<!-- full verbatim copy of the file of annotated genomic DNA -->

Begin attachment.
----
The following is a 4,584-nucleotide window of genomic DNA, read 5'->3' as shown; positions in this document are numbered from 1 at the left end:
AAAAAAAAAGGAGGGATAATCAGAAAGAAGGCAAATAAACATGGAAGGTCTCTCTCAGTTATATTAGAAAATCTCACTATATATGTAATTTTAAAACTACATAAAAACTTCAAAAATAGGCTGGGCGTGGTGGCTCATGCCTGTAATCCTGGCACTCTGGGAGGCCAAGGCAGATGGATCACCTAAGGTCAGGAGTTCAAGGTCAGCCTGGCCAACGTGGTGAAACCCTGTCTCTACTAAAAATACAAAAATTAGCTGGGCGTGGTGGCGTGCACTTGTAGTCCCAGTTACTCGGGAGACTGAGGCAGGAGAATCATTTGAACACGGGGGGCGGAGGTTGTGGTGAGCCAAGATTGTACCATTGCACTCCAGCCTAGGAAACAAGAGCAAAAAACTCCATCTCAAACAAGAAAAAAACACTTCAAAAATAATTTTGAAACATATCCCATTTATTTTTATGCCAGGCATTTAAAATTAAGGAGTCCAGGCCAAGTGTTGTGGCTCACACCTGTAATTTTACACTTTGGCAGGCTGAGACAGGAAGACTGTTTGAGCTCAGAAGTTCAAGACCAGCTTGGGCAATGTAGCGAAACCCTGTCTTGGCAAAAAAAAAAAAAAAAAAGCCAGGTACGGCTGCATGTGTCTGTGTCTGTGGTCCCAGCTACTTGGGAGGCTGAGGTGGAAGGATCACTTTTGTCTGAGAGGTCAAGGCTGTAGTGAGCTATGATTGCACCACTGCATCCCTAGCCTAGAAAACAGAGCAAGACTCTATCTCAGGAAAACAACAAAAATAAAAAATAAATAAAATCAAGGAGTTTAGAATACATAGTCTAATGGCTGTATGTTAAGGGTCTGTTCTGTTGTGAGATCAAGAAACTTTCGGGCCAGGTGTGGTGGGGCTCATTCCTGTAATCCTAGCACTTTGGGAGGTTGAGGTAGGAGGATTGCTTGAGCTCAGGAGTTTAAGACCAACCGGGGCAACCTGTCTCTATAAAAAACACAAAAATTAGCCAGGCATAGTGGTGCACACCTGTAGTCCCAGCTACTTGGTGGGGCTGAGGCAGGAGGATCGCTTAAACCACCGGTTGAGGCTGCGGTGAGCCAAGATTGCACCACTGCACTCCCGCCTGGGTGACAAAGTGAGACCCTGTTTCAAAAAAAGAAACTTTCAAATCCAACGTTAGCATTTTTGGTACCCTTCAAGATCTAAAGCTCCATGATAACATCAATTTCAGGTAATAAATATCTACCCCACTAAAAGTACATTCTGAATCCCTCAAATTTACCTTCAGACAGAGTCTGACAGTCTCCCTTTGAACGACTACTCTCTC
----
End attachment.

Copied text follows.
The following is a 4,584-nucleotide window of genomic DNA, read 5'->3' as shown; positions in this document are numbered from 1 at the left end:
AAAAAAAAAGGAGGGATAATCAGAAAGAAGGCAAATAAACATGGAAGGTCTCTCTCAGTTATATTAGAAAATCTCACTATATATGTAATTTTAAAACTACATAAAAACTTCAAAAATAGGCTGGGCGTGGTGGCTCATGCCTGTAATCCTGGCACTCTGGGAGGCCAAGGCAGATGGATCACCTAAGGTCAGGAGTTCAAGGTCAGCCTGGCCAACGTGGTGAAACCCTGTCTCTACTAAAAATACAAAAATTAGCTGGGCGTGGTGGCGTGCACTTGTAGTCCCAGTTACTCGGGAGACTGAGGCAGGAGAATCATTTGAACACGGGGGGCGGAGGTTGTGGTGAGCCAAGATTGTACCATTGCACTCCAGCCTAGGAAACAAGAGCAAAAAACTCCATCTCAAACAAGAAAAAAACACTTCAAAAATAATTTTGAAACATATCCCATTTATTTTTATGCCAGGCATTTAAAATTAAGGAGTCCAGGCCAAGTGTTGTGGCTCACACCTGTAATTTTACACTTTGGCAGGCTGAGACAGGAAGACTGTTTGAGCTCAGAAGTTCAAGACCAGCTTGGGCAATGTAGCGAAACCCTGTCTTGGCAAAAAAAAAAAAAAAAAAGCCAGGTACGGCTGCATGTGTCTGTGTCTGTGGTCCCAGCTACTTGGGAGGCTGAGGTGGAAGGATCACTTTTGTCTGAGAGGTCAAGGCTGTAGTGAGCTATGATTGCACCACTGCATCCCTAGCCTAGAAAACAGAGCAAGACTCTATCTCAGGAAAACAACAAAAATAAAAAATAAATAAAATCAAGGAGTTTAGAATACATAGTCTAATGGCTGTATGTTAAGGGTCTGTTCTGTTGTGAGATCAAGAAACTTTCGGGCCAGGTGTGGTGGGGCTCATTCCTGTAATCCTAGCACTTTGGGAGGTTGAGGTAGGAGGATTGCTTGAGCTCAGGAGTTTAAGACCAACCGGGGCAACCTGTCTCTATAAAAAACACAAAAATTAGCCAGGCATAGTGGTGCACACCTGTAGTCCCAGCTACTTGGTGGGGCTGAGGCAGGAGGATCGCTTAAACCACCGGTTGAGGCTGCGGTGAGCCAAGATTGCACCACTGCACTCCCGCCTGGGTGACAAAGTGAGACCCTGTTTCAAAAAAAGAAACTTTCAAATCCAACGTTAGCATTTTTGGTACCCTTCAAGATCTAAAGCTCCATGATAACATCAATTTCAGGTAATAAATATCTACCCCACTAAAAGTACATTCTGAATCCCTCAAATTTACCTTCAGACAGAGTCTGACAGTCTCCCTTTGAACGACTACTCTCTC